Parloir Marie-de-l'Incarnation is a site that celebrates the works and achievements of the eponymous nun. Born as Marie Guyart in France, she joined the Ursuline Order in 1631 and a few years later relocated to Canada, to establish the Catholic community there. Marie-de-l'Incarnation pioneered the establishment of the Ursuline Convent in Quebec City and is viewed as one of the founders of Canada. The Parloir Marie-de-l'Incarnation opened its doors in 2011, exhibiting works of this saint as well as recounting her life and experiences. Scheduling an appointment before your visit is highly recommended.
Galerie d'art du Château Frontenac is well-known for the best in contemporary art by Quebec artists. This gallery has been offering services for the last eighteen years now. The gallery exhibits the works of upcoming artists as well as those created by famous artists who passed away. Whether you're looking for something to adorn your home or simply adding to your prized collection, you're sure to find something suitable.
Le Cercle is undeniably the best when it comes to hosting art events, for it does so with taste and panache. Primarily an eat, drink and entertainment space; it also aids in promoting art through its galleries. Apart from this, the venue hosts concerts and presents upcoming and local musicians alike who fill the air with intoxicating tunes. Hence, an evening here is full of revelry. The restaurant serves delectable contemporary dishes and complements them with a list of well stocked spirits. A complete entertainer, Le Cercle is to be visited only if you seek a great time out with family or friends.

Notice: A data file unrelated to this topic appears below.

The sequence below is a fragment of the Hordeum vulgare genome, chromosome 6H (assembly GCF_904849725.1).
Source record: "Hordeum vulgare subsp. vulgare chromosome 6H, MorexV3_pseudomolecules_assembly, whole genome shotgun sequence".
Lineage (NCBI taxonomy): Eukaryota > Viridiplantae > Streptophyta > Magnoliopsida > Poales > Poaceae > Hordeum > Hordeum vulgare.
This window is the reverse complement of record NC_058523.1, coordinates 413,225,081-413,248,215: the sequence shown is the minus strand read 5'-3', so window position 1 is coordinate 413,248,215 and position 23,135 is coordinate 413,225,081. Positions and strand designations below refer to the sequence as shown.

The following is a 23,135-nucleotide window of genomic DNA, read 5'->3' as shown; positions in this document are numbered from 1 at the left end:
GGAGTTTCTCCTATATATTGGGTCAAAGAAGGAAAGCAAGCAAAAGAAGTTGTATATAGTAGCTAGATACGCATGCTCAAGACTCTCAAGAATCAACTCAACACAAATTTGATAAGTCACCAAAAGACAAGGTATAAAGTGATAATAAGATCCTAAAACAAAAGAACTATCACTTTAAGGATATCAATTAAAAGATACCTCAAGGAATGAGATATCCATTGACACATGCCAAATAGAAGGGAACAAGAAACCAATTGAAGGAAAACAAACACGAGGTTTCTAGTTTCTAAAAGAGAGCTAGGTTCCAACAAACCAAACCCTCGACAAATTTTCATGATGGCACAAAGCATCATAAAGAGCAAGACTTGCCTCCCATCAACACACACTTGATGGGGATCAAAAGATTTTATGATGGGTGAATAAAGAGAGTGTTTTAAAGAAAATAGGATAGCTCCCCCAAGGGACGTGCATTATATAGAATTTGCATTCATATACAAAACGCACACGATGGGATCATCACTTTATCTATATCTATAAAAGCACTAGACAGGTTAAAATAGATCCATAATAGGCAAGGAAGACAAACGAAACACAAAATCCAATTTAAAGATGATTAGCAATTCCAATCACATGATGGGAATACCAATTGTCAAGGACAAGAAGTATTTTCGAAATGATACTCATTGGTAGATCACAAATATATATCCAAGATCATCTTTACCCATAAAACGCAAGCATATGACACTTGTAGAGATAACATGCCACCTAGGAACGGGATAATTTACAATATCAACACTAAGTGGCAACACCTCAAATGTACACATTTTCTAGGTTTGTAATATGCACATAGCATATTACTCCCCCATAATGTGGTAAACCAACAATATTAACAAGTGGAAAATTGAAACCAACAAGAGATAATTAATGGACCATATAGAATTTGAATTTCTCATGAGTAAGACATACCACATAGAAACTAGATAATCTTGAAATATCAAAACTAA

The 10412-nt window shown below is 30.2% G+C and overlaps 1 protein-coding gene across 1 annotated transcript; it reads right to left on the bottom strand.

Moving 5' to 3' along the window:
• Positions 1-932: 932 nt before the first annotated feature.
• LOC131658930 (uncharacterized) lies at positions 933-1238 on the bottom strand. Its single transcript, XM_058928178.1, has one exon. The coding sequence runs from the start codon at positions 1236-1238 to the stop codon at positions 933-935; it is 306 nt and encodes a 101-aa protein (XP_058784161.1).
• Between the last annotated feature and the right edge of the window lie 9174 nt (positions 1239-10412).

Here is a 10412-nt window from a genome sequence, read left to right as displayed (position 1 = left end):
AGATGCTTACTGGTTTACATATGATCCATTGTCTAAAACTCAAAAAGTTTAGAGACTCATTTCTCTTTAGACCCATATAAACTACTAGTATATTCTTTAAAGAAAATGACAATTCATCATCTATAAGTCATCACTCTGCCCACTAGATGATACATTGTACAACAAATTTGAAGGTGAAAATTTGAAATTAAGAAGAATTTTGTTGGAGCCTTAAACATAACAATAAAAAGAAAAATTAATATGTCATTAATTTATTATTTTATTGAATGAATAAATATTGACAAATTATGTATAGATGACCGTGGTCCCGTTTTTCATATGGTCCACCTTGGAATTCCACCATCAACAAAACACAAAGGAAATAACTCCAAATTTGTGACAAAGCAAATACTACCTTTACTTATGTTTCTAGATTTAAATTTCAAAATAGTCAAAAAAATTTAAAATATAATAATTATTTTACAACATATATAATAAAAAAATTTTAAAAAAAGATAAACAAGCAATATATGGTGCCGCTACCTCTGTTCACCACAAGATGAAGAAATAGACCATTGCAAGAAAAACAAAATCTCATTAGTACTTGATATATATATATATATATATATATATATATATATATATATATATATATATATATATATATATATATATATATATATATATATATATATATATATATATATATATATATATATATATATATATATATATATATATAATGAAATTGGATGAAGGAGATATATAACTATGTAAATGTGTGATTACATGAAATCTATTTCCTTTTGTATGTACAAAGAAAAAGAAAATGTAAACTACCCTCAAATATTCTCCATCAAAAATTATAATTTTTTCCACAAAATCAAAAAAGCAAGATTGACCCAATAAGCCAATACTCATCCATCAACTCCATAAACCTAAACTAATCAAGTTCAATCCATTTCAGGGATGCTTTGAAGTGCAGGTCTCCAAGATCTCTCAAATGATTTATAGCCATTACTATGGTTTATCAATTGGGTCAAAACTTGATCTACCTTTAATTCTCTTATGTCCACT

This charming museum chronicles the arrival and work of the Ursuline nuns in Quebec. Arriving in New France in 1639, the Ursulines sought to spread their religious message to the Natives, and pioneered education for girls in Canada. Ursulines Museum houses an impressive selection of religious art, including embroideries and sculpture. Rooms have been restored to their spartan 17th-century decorations in order to give visitors an idea of the lifestyle led by these women missionaries of frontier times. The Ursuline Chapel is located next door.
This small store in Quebec's Quartier Petit Champlain, is dedicated to showcasing marvelous creations by local sculptor Alain Flamand. Flamand, known for his detailed carvings of wood, has been delighting clients with beautiful wood-carved figurines for over 30 years. Each piece, handcrafted by Alain Flamand himself, has drawn inspirations from various sources: folklore, nature, wildlife, humans and others, but Quebec is the common theme running through all the sculptures.
La Masion Louis-Jolliet is the house of Louis-Jolliet who was the first European explorer to discover the Mississippi River. He lived here during his last years of his life. Today his house serves as the lower terminal of the Funiculaire du Vieux Quebec. The house reflects the adventures of Louis-Jolliet and his fellow explorers.